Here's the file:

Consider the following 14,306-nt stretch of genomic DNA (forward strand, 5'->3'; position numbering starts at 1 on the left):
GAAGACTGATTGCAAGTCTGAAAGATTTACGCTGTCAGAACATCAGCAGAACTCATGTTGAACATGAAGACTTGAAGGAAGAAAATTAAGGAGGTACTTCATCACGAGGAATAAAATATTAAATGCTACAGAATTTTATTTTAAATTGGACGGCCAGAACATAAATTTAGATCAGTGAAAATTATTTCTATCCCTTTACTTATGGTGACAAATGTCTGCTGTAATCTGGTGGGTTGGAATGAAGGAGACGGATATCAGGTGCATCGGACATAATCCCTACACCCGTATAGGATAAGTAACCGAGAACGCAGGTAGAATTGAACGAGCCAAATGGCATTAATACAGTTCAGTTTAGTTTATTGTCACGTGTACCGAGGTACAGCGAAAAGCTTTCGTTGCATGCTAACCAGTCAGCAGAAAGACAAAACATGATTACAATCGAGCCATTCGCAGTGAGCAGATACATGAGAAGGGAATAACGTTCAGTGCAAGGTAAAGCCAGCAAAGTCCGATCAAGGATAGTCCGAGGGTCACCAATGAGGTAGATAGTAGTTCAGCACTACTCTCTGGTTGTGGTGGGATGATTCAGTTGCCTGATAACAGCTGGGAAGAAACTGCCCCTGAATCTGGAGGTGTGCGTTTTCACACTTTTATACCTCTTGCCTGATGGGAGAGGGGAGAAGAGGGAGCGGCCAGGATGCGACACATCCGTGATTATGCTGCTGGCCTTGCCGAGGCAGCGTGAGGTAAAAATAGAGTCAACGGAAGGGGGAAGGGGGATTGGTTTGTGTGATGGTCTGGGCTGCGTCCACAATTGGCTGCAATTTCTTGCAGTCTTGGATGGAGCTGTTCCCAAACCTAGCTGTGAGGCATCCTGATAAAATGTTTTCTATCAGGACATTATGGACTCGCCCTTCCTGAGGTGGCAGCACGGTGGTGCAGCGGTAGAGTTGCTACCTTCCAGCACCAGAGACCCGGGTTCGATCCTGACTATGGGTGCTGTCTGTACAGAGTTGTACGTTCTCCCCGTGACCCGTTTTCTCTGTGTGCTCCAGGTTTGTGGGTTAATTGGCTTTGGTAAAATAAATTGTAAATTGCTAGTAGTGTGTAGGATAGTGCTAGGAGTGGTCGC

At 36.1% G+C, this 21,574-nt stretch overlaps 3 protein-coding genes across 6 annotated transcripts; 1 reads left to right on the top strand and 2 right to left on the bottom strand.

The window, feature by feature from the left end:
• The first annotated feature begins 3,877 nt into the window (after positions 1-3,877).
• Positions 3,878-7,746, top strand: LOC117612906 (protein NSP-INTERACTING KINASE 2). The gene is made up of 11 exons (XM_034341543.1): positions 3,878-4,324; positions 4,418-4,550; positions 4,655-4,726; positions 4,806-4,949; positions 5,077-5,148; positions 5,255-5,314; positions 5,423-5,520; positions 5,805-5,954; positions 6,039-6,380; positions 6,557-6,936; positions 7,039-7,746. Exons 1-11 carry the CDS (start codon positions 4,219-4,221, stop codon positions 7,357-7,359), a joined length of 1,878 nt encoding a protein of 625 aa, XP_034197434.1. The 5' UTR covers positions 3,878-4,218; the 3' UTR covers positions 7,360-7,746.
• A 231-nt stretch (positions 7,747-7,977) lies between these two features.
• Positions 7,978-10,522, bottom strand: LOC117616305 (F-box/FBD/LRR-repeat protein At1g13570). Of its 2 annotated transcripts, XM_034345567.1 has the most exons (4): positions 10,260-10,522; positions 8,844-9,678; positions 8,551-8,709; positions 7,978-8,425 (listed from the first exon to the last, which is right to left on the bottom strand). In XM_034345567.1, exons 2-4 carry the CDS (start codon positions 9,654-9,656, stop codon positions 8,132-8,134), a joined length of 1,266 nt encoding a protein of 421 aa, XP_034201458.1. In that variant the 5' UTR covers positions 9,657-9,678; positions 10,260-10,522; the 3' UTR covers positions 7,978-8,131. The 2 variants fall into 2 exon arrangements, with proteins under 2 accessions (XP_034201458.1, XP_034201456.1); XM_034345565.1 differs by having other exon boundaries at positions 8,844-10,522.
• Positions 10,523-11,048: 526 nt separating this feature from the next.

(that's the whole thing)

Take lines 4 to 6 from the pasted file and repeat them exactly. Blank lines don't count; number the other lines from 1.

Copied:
The window, feature by feature from the left end:
• The first annotated feature begins 3,877 nt into the window (after positions 1-3,877).
• Positions 3,878-7,746, top strand: LOC117612906 (protein NSP-INTERACTING KINASE 2). The gene is made up of 11 exons (XM_034341543.1): positions 3,878-4,324; positions 4,418-4,550; positions 4,655-4,726; positions 4,806-4,949; positions 5,077-5,148; positions 5,255-5,314; positions 5,423-5,520; positions 5,805-5,954; positions 6,039-6,380; positions 6,557-6,936; positions 7,039-7,746. Exons 1-11 carry the CDS (start codon positions 4,219-4,221, stop codon positions 7,357-7,359), a joined length of 1,878 nt encoding a protein of 625 aa, XP_034197434.1. The 5' UTR covers positions 3,878-4,218; the 3' UTR covers positions 7,360-7,746.